This last weekend the older brother in my homestay family, mero nepali daai, went trekking with a group of his friends. A couple nights after he returned we were on the roof of our house watching the day slide away, telling stories and putting prayers in the air. The sky was lightly blotted with clouds and the birds whirled from tree to tree with shrill whistles and darting wings. There was a small lull in our banter and I moved my eyes from the birds to Samyakji, mero napali daai. As I looked at him he was gazing intently at the immense rim of mountains to the Northeast. I saw something in his eyes I know to be in myself, something I have seen in all of my best friends back in Boulder as well. I took one breath in this silent feeling, when Samyak voiced his mind. “Ahhh man, two days ago I was in such a good place…now I’m here.” There was a spite in his voice, a deep longing, bubbling up in a small moment of frustration. I saw his eyes sweep over the dusty smog of the urbanized valley up to the white peaks and green slopes of the Himalaya. I meekly replied, “that it’s not so bad here,” knowing that I also shared in his sense of heart. Brushing off my meager aside, he fell into a reverie. With eyes locked on the mountains he told me about the hike up filled with laughter, stopping often to pray and laugh and breathe. He told me of the hilltop freedom under a blanket of stars. He told how they slept just next to a shiva temple, trishuls standing in salute to the heavens, and woke to see the morning sun poor unto the land. I could see in his eyes he was not sitting on the roof, he was in the dream of the hilltop.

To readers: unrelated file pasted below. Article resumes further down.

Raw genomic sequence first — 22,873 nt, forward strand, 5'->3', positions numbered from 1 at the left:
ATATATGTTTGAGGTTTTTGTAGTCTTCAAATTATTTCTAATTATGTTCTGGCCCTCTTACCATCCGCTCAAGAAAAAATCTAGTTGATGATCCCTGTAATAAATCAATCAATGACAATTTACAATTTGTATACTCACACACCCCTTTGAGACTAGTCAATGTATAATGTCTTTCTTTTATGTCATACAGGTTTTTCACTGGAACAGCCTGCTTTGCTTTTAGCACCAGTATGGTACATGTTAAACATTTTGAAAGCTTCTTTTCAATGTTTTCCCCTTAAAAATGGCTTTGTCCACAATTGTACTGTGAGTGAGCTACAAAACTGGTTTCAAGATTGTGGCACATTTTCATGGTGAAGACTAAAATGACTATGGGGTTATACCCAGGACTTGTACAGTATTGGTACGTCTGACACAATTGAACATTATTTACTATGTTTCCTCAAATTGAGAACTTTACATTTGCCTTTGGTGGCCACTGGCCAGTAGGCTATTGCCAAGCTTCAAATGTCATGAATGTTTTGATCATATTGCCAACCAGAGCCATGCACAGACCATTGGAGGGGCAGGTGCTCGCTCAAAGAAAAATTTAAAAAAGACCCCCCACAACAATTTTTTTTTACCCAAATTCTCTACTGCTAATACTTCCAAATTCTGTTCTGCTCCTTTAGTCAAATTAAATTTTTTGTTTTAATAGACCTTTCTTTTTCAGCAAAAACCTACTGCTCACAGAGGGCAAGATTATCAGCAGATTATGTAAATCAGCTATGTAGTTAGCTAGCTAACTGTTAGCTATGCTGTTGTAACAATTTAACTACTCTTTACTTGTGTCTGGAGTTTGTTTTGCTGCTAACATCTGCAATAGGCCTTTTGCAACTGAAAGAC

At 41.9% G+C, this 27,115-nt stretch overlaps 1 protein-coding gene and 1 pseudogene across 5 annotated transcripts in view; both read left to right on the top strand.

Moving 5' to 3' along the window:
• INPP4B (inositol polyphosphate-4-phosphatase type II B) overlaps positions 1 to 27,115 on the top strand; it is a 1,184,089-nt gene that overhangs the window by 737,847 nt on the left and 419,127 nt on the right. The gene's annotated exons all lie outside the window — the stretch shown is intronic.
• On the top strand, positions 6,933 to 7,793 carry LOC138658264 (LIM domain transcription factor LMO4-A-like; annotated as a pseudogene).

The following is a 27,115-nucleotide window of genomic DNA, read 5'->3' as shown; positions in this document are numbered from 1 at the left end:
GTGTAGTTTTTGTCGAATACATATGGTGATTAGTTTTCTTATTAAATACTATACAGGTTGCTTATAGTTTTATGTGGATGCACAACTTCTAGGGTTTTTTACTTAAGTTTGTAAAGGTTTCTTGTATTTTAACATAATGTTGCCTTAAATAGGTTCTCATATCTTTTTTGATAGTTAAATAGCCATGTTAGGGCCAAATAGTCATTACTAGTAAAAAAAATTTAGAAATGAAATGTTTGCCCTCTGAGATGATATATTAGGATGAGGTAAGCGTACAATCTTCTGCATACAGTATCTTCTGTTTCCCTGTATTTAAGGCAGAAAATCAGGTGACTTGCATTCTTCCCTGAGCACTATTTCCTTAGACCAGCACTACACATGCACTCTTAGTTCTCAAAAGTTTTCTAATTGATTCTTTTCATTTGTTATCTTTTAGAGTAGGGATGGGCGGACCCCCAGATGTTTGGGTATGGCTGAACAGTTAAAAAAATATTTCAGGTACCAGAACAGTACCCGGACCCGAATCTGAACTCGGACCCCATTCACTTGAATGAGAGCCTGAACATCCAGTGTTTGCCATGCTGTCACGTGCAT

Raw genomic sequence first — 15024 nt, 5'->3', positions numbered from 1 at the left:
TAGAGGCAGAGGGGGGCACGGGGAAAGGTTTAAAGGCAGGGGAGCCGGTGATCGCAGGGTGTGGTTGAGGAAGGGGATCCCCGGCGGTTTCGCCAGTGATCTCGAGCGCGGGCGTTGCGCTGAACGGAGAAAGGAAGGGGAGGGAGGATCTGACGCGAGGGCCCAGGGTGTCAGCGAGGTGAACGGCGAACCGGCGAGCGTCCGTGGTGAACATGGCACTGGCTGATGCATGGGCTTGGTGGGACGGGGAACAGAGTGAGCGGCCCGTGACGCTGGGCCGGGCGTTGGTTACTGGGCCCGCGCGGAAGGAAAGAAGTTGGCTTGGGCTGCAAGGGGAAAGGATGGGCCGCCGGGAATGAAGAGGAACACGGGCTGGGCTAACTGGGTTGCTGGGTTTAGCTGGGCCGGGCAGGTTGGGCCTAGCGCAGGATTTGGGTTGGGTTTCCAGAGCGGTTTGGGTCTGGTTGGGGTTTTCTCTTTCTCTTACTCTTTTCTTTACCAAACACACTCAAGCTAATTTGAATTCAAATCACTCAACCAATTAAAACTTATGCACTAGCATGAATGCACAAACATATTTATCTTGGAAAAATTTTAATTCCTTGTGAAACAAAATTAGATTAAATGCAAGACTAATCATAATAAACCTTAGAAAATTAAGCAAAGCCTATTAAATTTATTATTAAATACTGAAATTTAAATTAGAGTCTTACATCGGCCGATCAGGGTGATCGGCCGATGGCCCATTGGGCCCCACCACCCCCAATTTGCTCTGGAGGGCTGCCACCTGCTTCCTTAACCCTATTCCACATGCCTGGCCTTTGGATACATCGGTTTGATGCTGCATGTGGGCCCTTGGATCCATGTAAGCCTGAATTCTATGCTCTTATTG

In this story I heard the youthful voice of rebellion, of space and freedom. I heard in his voice the encroaching fear of growing up and felt this in myself. Together, standing now, we looked at the world about us and silently emitted a mourning song. Our song asked why. Our song pleaded that we may hold on to the open sky and grassy hills of our world and of our hearts. Moments like this guide my life, these feelings and questions make me want to live the dream of eternal youth. My body may change, my hair turn grey and my skin wrinkle, but need I renounce a youthful spirit, need I ignore my longing for freedom? I feel that I cannot let myself drown in the seemingly inevitable tide of “adulthood”. I feel that I must continue to gaze at the peaks from the valley floor and know I have not renounced their gifts for a mindlessly inherited duty.